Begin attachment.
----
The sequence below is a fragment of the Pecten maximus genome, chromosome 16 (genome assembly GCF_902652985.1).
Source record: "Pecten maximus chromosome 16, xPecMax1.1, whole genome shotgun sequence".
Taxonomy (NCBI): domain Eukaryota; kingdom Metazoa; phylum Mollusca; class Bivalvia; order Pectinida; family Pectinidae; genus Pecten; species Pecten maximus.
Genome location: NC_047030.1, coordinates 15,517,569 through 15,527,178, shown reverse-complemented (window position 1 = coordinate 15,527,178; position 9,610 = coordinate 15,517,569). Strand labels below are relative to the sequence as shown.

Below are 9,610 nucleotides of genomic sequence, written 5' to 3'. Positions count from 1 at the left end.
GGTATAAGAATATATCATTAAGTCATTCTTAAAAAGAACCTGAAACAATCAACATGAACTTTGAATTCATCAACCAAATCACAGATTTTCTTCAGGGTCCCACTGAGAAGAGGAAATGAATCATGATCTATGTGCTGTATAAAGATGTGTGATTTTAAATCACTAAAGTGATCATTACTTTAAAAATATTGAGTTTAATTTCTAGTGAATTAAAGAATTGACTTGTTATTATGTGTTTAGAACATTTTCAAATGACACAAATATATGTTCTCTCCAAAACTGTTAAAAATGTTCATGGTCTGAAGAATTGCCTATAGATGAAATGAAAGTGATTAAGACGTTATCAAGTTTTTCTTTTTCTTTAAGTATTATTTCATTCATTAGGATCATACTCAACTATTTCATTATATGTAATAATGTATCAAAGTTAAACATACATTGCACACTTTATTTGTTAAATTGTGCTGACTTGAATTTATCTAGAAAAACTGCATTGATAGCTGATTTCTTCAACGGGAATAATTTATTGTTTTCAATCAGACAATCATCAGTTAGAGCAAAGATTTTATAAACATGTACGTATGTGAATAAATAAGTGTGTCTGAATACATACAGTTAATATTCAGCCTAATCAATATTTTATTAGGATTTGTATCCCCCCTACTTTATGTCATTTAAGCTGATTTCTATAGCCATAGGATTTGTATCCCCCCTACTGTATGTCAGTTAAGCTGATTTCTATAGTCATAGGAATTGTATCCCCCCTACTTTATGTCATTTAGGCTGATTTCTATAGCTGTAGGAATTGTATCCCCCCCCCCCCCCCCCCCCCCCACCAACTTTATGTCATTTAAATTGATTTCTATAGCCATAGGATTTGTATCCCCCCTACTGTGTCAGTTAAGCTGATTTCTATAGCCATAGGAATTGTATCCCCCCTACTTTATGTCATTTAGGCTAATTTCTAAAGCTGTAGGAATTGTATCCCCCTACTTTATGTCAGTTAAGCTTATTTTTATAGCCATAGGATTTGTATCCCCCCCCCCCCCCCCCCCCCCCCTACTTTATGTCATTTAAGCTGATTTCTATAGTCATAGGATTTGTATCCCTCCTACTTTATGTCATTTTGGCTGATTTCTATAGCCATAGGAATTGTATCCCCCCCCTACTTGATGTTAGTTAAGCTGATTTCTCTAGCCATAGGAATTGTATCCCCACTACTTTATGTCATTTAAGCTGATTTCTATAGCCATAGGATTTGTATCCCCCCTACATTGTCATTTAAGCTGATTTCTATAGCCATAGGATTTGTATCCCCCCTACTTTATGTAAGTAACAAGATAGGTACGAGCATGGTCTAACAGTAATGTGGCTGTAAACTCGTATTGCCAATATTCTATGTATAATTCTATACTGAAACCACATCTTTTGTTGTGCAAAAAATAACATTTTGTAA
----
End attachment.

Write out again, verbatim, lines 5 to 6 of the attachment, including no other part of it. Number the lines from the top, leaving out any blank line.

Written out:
Below are 9,610 nucleotides of genomic sequence, written 5' to 3'. Positions count from 1 at the left end.
GGTATAAGAATATATCATTAAGTCATTCTTAAAAAGAACCTGAAACAATCAACATGAACTTTGAATTCATCAACCAAATCACAGATTTTCTTCAGGGTCCCACTGAGAAGAGGAAATGAATCATGATCTATGTGCTGTATAAAGATGTGTGATTTTAAATCACTAAAGTGATCATTACTTTAAAAATATTGAGTTTAATTTCTAGTGAATTAAAGAATTGACTTGTTATTATGTGTTTAGAACATTTTCAAATGACACAAATATATGTTCTCTCCAAAACTGTTAAAAATGTTCATGGTCTGAAGAATTGCCTATAGATGAAATGAAAGTGATTAAGACGTTATCAAGTTTTTCTTTTTCTTTAAGTATTATTTCATTCATTAGGATCATACTCAACTATTTCATTATATGTAATAATGTATCAAAGTTAAACATACATTGCACACTTTATTTGTTAAATTGTGCTGACTTGAATTTATCTAGAAAAACTGCATTGATAGCTGATTTCTTCAACGGGAATAATTTATTGTTTTCAATCAGACAATCATCAGTTAGAGCAAAGATTTTATAAACATGTACGTATGTGAATAAATAAGTGTGTCTGAATACATACAGTTAATATTCAGCCTAATCAATATTTTATTAGGATTTGTATCCCCCCTACTTTATGTCATTTAAGCTGATTTCTATAGCCATAGGATTTGTATCCCCCCTACTGTATGTCAGTTAAGCTGATTTCTATAGTCATAGGAATTGTATCCCCCCTACTTTATGTCATTTAGGCTGATTTCTATAGCTGTAGGAATTGTATCCCCCCCCCCCCCCCCCCCCCCCACCAACTTTATGTCATTTAAATTGATTTCTATAGCCATAGGATTTGTATCCCCCCTACTGTGTCAGTTAAGCTGATTTCTATAGCCATAGGAATTGTATCCCCCCTACTTTATGTCATTTAGGCTAATTTCTAAAGCTGTAGGAATTGTATCCCCCTACTTTATGTCAGTTAAGCTTATTTTTATAGCCATAGGATTTGTATCCCCCCCCCCCCCCCCCCCCCCCCTACTTTATGTCATTTAAGCTGATTTCTATAGTCATAGGATTTGTATCCCTCCTACTTTATGTCATTTTGGCTGATTTCTATAGCCATAGGAATTGTATCCCCCCCCTACTTGATGTTAGTTAAGCTGATTTCTCTAGCCATAGGAATTGTATCCCCACTACTTTATGTCATTTAAGCTGATTTCTATAGCCATAGGATTTGTATCCCCCCTACATTGTCATTTAAGCTGATTTCTATAGCCATAGGATTTGTATCCCCCCTACTTTATGTAAGTAACAAGATAGGTACGAGCATGGTCTAACAGTAATGTGGCTGTAAACTCGTATTGCCAATATTCTATGTATAATTCTATACTGAAACCACATCTTTTGTTGTGCAAAAAATAACATTTTGTAA